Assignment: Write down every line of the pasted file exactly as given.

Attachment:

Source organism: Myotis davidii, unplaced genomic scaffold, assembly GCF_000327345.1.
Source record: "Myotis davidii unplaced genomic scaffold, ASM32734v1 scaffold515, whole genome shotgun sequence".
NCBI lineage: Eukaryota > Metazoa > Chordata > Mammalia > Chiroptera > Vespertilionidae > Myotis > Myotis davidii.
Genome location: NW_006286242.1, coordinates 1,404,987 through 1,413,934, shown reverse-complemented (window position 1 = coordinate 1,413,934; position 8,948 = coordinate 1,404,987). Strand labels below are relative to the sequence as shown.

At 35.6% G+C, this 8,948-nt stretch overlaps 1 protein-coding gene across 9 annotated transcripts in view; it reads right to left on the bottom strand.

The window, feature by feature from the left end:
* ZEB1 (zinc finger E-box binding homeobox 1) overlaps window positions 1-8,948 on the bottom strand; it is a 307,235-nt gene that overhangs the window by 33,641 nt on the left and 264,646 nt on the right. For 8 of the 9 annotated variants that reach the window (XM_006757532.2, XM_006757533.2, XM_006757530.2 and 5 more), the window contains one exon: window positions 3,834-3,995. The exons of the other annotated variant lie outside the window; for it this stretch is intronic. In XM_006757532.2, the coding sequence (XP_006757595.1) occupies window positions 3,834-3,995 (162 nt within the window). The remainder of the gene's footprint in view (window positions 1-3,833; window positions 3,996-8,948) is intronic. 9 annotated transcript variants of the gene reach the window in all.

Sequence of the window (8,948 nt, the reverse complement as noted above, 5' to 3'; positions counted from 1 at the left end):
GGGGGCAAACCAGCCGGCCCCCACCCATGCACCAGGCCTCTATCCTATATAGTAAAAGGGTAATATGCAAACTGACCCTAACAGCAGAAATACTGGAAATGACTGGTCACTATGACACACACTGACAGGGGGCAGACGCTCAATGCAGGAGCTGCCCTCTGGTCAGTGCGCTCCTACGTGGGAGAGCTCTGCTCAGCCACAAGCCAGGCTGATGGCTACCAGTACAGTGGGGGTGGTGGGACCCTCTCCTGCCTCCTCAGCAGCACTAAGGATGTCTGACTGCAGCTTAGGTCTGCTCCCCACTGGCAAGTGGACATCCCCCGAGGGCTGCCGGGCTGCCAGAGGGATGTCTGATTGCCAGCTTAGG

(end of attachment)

Source organism: Myotis davidii, unplaced genomic scaffold, assembly GCF_000327345.1.
Source record: "Myotis davidii unplaced genomic scaffold, ASM32734v1 scaffold515, whole genome shotgun sequence".
NCBI lineage: Eukaryota > Metazoa > Chordata > Mammalia > Chiroptera > Vespertilionidae > Myotis > Myotis davidii.
Genome location: NW_006286242.1, coordinates 1,404,987 through 1,413,934, shown reverse-complemented (window position 1 = coordinate 1,413,934; position 8,948 = coordinate 1,404,987). Strand labels below are relative to the sequence as shown.

At 35.6% G+C, this 8,948-nt stretch overlaps 1 protein-coding gene across 9 annotated transcripts in view; it reads right to left on the bottom strand.

The window, feature by feature from the left end:
* ZEB1 (zinc finger E-box binding homeobox 1) overlaps window positions 1-8,948 on the bottom strand; it is a 307,235-nt gene that overhangs the window by 33,641 nt on the left and 264,646 nt on the right. For 8 of the 9 annotated variants that reach the window (XM_006757532.2, XM_006757533.2, XM_006757530.2 and 5 more), the window contains one exon: window positions 3,834-3,995. The exons of the other annotated variant lie outside the window; for it this stretch is intronic. In XM_006757532.2, the coding sequence (XP_006757595.1) occupies window positions 3,834-3,995 (162 nt within the window). The remainder of the gene's footprint in view (window positions 1-3,833; window positions 3,996-8,948) is intronic. 9 annotated transcript variants of the gene reach the window in all.

Sequence of the window (8,948 nt, the reverse complement as noted above, 5' to 3'; positions counted from 1 at the left end):
GGGGGCAAACCAGCCGGCCCCCACCCATGCACCAGGCCTCTATCCTATATAGTAAAAGGGTAATATGCAAACTGACCCTAACAGCAGAAATACTGGAAATGACTGGTCACTATGACACACACTGACAGGGGGCAGACGCTCAATGCAGGAGCTGCCCTCTGGTCAGTGCGCTCCTACGTGGGAGAGCTCTGCTCAGCCACAAGCCAGGCTGATGGCTACCAGTACAGTGGGGGTGGTGGGACCCTCTCCTGCCTCCTCAGCAGCACTAAGGATGTCTGACTGCAGCTTAGGTCTGCTCCCCACTGGCAAGTGGACATCCCCCGAGGGCTGCCGGGCTGCCAGAGGGATGTCTGATTGCCAGCTTAGG